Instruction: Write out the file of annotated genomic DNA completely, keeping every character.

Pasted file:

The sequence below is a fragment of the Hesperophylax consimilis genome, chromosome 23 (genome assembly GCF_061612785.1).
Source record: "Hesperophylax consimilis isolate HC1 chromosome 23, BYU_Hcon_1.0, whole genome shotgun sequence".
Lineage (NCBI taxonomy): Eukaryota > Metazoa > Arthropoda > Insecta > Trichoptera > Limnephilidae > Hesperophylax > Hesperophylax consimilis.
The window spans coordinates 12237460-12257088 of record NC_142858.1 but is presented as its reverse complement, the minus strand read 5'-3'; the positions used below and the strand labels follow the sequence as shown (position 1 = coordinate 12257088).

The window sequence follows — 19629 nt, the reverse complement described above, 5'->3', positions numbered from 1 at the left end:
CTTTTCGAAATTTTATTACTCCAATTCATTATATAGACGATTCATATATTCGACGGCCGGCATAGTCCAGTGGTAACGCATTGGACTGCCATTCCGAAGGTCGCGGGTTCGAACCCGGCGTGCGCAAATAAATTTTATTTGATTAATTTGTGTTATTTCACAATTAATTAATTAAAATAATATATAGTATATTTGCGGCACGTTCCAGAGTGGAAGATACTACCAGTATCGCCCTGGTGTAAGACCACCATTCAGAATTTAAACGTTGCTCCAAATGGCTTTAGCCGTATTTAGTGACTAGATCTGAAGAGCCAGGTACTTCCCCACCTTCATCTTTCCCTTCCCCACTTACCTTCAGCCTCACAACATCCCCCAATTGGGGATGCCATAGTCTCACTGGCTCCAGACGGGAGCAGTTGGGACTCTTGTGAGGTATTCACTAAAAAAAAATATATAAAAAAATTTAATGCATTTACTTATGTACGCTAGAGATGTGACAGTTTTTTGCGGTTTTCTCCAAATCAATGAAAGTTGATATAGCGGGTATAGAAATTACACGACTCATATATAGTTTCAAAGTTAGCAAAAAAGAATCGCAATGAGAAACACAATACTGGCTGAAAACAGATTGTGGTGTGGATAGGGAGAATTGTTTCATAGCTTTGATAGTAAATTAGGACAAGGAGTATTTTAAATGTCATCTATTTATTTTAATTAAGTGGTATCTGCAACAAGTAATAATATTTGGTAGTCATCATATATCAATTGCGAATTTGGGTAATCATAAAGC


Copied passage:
The sequence below is a fragment of the Hesperophylax consimilis genome, chromosome 23 (genome assembly GCF_061612785.1).
Source record: "Hesperophylax consimilis isolate HC1 chromosome 23, BYU_Hcon_1.0, whole genome shotgun sequence".
Lineage (NCBI taxonomy): Eukaryota > Metazoa > Arthropoda > Insecta > Trichoptera > Limnephilidae > Hesperophylax > Hesperophylax consimilis.
The window spans coordinates 12237460-12257088 of record NC_142858.1 but is presented as its reverse complement, the minus strand read 5'-3'; the positions used below and the strand labels follow the sequence as shown (position 1 = coordinate 12257088).

The window sequence follows — 19629 nt, the reverse complement described above, 5'->3', positions numbered from 1 at the left end:
CTTTTCGAAATTTTATTACTCCAATTCATTATATAGACGATTCATATATTCGACGGCCGGCATAGTCCAGTGGTAACGCATTGGACTGCCATTCCGAAGGTCGCGGGTTCGAACCCGGCGTGCGCAAATAAATTTTATTTGATTAATTTGTGTTATTTCACAATTAATTAATTAAAATAATATATAGTATATTTGCGGCACGTTCCAGAGTGGAAGATACTACCAGTATCGCCCTGGTGTAAGACCACCATTCAGAATTTAAACGTTGCTCCAAATGGCTTTAGCCGTATTTAGTGACTAGATCTGAAGAGCCAGGTACTTCCCCACCTTCATCTTTCCCTTCCCCACTTACCTTCAGCCTCACAACATCCCCCAATTGGGGATGCCATAGTCTCACTGGCTCCAGACGGGAGCAGTTGGGACTCTTGTGAGGTATTCACTAAAAAAAAATATATAAAAAAATTTAATGCATTTACTTATGTACGCTAGAGATGTGACAGTTTTTTGCGGTTTTCTCCAAATCAATGAAAGTTGATATAGCGGGTATAGAAATTACACGACTCATATATAGTTTCAAAGTTAGCAAAAAAGAATCGCAATGAGAAACACAATACTGGCTGAAAACAGATTGTGGTGTGGATAGGGAGAATTGTTTCATAGCTTTGATAGTAAATTAGGACAAGGAGTATTTTAAATGTCATCTATTTATTTTAATTAAGTGGTATCTGCAACAAGTAATAATATTTGGTAGTCATCATATATCAATTGCGAATTTGGGTAATCATAAAGC